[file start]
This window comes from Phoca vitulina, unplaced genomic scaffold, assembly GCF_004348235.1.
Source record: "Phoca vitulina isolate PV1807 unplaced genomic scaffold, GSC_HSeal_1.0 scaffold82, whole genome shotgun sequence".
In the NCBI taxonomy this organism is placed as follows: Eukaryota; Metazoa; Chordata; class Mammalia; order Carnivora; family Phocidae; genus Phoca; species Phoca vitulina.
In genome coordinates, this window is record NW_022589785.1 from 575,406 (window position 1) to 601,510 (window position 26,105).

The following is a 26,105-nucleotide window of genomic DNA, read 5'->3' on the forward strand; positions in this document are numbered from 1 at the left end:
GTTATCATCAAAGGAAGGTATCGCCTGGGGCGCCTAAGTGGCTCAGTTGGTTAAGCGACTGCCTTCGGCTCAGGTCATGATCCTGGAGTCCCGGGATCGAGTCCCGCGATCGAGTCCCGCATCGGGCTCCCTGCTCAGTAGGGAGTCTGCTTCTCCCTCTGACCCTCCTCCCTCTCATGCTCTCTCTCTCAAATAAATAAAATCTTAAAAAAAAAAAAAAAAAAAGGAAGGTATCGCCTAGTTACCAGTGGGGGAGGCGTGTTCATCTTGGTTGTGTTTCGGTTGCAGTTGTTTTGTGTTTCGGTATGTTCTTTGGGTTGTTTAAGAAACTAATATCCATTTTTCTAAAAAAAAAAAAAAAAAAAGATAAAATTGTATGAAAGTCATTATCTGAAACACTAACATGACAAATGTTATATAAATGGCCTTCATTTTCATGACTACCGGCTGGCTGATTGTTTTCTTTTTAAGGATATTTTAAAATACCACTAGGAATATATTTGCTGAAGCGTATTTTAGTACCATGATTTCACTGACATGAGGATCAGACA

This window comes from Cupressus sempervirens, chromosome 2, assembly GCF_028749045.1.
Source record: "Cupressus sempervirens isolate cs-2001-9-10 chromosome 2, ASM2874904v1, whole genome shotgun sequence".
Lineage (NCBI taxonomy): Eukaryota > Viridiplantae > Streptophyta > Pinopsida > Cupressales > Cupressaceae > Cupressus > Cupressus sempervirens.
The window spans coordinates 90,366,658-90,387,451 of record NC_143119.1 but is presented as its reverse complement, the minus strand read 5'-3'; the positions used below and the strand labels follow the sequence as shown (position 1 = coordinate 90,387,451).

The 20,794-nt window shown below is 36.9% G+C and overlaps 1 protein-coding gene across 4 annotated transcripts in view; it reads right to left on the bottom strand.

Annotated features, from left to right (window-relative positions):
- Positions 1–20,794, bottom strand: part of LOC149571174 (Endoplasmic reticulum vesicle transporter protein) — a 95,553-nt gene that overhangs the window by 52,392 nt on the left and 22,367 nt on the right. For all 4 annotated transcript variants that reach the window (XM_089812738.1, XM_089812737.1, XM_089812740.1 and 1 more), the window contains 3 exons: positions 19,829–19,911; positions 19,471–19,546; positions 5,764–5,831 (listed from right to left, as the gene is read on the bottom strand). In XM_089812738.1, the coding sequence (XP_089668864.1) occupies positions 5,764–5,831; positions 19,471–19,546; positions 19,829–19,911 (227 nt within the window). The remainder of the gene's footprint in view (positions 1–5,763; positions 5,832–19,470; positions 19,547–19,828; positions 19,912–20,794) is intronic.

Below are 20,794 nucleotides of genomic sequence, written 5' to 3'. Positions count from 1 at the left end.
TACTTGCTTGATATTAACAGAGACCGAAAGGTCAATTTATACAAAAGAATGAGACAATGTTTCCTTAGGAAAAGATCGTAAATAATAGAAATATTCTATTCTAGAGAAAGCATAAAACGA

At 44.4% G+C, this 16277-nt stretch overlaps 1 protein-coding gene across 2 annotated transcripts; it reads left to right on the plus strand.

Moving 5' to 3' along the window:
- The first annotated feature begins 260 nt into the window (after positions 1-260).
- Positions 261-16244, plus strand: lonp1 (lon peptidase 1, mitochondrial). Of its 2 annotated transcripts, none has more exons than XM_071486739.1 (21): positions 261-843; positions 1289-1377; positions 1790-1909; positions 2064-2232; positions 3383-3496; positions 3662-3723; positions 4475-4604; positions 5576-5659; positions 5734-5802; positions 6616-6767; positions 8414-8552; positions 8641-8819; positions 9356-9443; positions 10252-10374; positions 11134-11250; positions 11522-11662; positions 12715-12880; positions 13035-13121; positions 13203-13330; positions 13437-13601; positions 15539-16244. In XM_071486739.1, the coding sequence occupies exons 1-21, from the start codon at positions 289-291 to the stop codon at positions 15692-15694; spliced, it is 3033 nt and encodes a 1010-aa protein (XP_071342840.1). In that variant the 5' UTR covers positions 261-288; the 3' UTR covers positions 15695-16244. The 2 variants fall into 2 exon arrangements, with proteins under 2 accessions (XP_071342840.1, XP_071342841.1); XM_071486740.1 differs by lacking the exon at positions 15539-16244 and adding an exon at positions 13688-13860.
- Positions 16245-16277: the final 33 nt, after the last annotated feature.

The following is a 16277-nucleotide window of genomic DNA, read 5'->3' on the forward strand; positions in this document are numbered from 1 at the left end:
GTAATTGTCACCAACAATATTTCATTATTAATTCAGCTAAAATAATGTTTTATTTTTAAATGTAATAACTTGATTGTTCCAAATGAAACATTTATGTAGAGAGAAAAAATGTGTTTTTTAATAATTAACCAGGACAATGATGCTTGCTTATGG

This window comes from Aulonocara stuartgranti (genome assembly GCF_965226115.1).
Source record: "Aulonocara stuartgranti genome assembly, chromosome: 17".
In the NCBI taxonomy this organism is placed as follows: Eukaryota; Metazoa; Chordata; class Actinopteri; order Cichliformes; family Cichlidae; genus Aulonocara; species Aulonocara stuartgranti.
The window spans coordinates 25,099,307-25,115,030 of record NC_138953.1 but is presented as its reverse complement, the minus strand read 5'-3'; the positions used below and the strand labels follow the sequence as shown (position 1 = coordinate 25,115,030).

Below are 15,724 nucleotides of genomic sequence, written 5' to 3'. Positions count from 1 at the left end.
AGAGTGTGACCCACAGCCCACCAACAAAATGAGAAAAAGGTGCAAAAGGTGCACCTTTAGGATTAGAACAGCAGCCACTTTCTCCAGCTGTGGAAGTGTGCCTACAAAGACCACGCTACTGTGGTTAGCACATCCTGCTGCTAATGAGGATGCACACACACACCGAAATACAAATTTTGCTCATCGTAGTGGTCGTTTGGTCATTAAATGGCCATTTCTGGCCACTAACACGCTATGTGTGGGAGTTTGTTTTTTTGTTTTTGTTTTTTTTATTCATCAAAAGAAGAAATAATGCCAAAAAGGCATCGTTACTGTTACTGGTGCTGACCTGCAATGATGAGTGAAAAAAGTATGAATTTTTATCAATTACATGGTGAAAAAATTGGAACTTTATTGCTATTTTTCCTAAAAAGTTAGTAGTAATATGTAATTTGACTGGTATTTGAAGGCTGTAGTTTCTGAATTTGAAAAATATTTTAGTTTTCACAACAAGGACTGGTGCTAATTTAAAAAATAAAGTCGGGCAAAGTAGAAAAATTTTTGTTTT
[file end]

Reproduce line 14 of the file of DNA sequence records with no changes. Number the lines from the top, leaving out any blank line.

Below are 20,794 nucleotides of genomic sequence, written 5' to 3'. Positions count from 1 at the left end.